Satisfaction With Hormonal Treatment for Menstrual Suppression in Adolescents and Young Women With Disabilities

J Adolesc Health. 2021 Sep;69(3):482-488. doi: 10.1016/j.jadohealth.2021.01.031. Epub 2021 Mar 10.


Purpose: To characterize the population of adolescents and young women with special needs presenting for gynecologic care, describe usage patterns of hormonal suppression methods, and evaluate outcomes of menstrual management.

Methods: This retrospective cohort study included females with special needs up to age 26 years presenting for menstrual management from 2009 to 2018. Demographic, social, and medical histories were collected to investigate effects on bleeding pattern and satisfaction with menstrual management.

Results: Of 262 patients who presented for menstrual complaints, final methods of treatment included combined hormonal contraceptives (30.9%), oral progestins (19.8%), depot medroxyprogesterone acetate (8.0%), etonogestrel implant (1.9%), and levonorgestrel intrauterine device (16.8%). Eighty-five percent of patients were satisfied with their final bleeding pattern. Patients with amenorrhea or light regular periods were more likely to be satisfied than patients with heavy or irregular bleeding (p < .001). Satisfied patients tried an average of 1.4 methods, compared to 1.8 methods tried by the unsatisfied group (p = .042). By the end of the study, 26.0% were amenorrheic and 12.8% had only light spotting. Satisfaction rates were similar with each method, including 88.4% with use of combined hormonal contraceptives, 82.5% with oral progestins, 93.3% with depot medroxyprogesterone acetate, 100% with etonogestrel implant, and 83.9% with levonorgestrel intrauterine device.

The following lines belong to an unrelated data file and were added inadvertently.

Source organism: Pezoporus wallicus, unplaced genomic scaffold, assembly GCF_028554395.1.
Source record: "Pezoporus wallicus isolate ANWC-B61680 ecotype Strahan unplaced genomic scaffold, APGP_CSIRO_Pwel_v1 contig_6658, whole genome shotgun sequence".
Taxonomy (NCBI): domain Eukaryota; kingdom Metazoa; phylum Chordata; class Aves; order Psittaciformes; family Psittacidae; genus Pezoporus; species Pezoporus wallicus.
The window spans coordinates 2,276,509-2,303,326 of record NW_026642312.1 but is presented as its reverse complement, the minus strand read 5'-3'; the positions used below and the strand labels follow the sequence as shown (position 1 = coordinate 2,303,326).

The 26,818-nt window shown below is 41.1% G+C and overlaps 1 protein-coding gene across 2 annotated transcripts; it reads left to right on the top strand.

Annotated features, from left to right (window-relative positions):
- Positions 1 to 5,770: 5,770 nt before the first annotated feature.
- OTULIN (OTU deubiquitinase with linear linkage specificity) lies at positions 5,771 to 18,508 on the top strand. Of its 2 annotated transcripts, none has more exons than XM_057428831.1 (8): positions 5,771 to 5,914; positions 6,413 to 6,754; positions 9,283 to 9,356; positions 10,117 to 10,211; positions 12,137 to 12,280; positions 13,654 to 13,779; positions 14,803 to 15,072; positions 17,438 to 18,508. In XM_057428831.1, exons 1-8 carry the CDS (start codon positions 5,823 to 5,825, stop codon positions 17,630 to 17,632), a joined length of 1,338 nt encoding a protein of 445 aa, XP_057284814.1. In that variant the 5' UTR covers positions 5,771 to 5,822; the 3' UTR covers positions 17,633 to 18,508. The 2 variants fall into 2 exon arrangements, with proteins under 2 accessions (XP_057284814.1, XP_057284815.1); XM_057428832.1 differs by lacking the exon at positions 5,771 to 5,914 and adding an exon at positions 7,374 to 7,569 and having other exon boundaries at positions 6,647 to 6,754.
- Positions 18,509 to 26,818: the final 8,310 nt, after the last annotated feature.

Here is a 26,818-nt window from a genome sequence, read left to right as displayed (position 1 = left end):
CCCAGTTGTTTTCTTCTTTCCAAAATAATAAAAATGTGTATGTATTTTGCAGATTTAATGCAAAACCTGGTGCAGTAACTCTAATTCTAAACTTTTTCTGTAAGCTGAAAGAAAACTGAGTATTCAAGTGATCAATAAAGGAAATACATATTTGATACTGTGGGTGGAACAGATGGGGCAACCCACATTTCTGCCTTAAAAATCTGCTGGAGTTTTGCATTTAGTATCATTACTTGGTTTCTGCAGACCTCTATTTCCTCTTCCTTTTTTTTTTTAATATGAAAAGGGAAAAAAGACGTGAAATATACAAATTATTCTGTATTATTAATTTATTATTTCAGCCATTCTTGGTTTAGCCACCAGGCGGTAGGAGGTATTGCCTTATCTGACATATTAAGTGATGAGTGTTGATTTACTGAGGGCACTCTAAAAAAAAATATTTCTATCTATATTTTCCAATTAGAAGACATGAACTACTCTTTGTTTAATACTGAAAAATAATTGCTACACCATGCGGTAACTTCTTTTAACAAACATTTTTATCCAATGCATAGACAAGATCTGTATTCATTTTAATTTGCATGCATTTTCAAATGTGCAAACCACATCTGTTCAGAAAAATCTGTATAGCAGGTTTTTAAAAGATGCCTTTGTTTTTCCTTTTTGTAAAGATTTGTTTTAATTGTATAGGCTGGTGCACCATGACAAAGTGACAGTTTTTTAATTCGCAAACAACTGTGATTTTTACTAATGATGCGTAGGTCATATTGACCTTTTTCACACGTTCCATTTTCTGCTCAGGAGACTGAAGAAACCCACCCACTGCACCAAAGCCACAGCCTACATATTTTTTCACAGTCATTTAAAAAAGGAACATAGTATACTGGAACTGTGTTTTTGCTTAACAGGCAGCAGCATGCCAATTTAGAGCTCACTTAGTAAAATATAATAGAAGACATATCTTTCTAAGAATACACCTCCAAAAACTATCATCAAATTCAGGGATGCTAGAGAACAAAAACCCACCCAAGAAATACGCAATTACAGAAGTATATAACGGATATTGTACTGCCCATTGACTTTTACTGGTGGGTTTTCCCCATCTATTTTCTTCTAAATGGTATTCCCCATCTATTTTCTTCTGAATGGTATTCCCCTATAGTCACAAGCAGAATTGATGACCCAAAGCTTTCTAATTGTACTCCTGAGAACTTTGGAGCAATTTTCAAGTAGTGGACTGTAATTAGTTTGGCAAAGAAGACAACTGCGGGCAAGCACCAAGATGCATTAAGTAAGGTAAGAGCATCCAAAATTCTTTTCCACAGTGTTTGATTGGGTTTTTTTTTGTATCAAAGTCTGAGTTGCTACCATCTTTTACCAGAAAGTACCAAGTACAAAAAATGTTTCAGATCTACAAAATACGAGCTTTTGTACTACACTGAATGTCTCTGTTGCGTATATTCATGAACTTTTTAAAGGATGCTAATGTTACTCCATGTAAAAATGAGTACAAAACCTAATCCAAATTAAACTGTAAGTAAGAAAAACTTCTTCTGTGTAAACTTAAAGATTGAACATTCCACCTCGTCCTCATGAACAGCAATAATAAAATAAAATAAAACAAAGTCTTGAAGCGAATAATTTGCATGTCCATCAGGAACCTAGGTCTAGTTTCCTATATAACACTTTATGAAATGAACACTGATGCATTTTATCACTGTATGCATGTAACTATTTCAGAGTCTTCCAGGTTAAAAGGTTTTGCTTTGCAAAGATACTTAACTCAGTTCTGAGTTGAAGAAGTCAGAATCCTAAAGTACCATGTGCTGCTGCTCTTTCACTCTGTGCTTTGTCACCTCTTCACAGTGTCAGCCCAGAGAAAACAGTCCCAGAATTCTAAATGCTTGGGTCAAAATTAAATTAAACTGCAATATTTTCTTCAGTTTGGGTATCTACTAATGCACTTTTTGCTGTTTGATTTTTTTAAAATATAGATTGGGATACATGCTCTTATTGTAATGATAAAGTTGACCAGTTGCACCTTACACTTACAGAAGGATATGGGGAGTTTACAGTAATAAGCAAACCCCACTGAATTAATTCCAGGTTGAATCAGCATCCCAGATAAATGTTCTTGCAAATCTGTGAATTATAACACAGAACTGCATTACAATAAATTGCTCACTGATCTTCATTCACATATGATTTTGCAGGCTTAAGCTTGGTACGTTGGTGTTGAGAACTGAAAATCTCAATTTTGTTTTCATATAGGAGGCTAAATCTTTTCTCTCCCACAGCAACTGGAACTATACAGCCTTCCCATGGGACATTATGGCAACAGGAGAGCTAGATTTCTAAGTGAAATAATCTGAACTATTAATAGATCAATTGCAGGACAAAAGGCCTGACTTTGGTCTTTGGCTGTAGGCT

Conclusions: Amenorrhea or light regular bleeding led to satisfaction in most patients. No hormonal method was superior. When counseling families and patients who present for menstrual suppression, emphasis should be placed on goals of treatment and expectations for outcomes, as light regular periods may be as acceptable as amenorrhea.

Keywords: Adolescent gynecology; Cognitive disability; Developmental delay; Menstrual management; Menstrual suppression.

MeSH terms

  • Adolescent
  • Adult
  • Disabled Persons*
  • Female
  • Humans
  • Levonorgestrel
  • Menstruation
  • Personal Satisfaction*
  • Retrospective Studies


  • Levonorgestrel